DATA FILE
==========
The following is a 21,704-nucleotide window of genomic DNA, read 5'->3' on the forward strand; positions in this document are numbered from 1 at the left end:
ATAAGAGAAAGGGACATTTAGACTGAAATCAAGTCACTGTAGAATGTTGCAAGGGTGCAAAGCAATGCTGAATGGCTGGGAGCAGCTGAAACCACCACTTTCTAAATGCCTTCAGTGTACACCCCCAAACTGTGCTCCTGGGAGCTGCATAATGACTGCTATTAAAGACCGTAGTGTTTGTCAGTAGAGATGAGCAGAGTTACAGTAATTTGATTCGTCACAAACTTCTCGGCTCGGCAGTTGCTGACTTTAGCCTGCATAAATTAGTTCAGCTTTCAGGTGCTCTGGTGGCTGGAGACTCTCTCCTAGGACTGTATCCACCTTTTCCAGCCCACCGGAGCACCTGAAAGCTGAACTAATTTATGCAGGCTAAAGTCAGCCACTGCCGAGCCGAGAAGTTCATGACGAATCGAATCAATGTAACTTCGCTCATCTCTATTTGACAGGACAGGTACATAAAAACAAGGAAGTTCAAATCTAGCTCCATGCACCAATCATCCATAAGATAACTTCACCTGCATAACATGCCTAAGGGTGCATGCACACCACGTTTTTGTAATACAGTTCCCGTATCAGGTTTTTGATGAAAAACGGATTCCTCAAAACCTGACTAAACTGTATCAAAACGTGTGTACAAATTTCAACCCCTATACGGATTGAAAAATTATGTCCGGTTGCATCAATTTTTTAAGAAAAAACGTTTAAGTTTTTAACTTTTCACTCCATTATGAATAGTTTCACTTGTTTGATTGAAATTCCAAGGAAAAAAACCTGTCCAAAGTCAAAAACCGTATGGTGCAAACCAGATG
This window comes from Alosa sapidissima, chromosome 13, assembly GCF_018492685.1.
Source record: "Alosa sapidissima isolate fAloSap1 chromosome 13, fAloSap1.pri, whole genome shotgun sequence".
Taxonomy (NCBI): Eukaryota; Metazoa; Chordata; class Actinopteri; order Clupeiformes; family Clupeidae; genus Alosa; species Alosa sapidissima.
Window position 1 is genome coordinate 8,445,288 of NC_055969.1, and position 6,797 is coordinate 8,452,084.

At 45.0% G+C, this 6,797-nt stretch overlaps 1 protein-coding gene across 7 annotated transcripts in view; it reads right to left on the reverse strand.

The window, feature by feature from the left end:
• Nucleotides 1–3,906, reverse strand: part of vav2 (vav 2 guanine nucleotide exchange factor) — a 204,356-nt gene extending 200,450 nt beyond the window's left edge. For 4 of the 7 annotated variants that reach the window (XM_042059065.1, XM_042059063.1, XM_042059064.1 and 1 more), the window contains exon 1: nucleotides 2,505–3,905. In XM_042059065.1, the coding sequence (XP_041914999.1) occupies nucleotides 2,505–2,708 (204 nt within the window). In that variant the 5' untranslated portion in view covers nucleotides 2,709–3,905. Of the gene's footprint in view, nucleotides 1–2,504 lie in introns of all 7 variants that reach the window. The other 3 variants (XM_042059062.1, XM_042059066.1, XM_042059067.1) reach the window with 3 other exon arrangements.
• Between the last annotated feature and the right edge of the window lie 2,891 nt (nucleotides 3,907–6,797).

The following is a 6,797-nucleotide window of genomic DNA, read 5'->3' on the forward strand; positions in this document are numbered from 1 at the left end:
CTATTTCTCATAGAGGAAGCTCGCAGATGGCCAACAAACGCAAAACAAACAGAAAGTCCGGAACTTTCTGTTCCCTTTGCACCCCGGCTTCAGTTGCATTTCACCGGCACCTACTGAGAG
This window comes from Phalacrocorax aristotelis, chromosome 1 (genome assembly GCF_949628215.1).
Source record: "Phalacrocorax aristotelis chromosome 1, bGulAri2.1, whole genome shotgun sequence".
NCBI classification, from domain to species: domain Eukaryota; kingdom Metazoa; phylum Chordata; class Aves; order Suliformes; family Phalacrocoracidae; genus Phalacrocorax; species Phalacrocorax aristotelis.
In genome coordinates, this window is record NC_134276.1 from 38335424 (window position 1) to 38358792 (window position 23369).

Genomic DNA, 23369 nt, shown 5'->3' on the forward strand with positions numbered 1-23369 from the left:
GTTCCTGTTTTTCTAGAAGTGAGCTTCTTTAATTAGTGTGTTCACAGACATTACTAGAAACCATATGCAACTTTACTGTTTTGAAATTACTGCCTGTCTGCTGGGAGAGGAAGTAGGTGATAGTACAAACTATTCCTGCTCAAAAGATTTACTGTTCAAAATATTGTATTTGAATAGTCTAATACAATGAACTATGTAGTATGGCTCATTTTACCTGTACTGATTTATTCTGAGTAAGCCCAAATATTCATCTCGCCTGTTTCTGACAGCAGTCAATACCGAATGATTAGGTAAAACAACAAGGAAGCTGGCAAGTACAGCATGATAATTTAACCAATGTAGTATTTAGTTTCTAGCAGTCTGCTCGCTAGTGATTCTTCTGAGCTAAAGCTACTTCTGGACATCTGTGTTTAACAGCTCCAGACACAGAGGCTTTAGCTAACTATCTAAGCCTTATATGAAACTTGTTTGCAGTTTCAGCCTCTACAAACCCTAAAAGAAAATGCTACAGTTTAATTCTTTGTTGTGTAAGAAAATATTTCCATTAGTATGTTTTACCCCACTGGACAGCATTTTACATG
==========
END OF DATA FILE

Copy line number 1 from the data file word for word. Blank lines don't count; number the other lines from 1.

The following is a 21,704-nucleotide window of genomic DNA, read 5'->3' on the forward strand; positions in this document are numbered from 1 at the left end: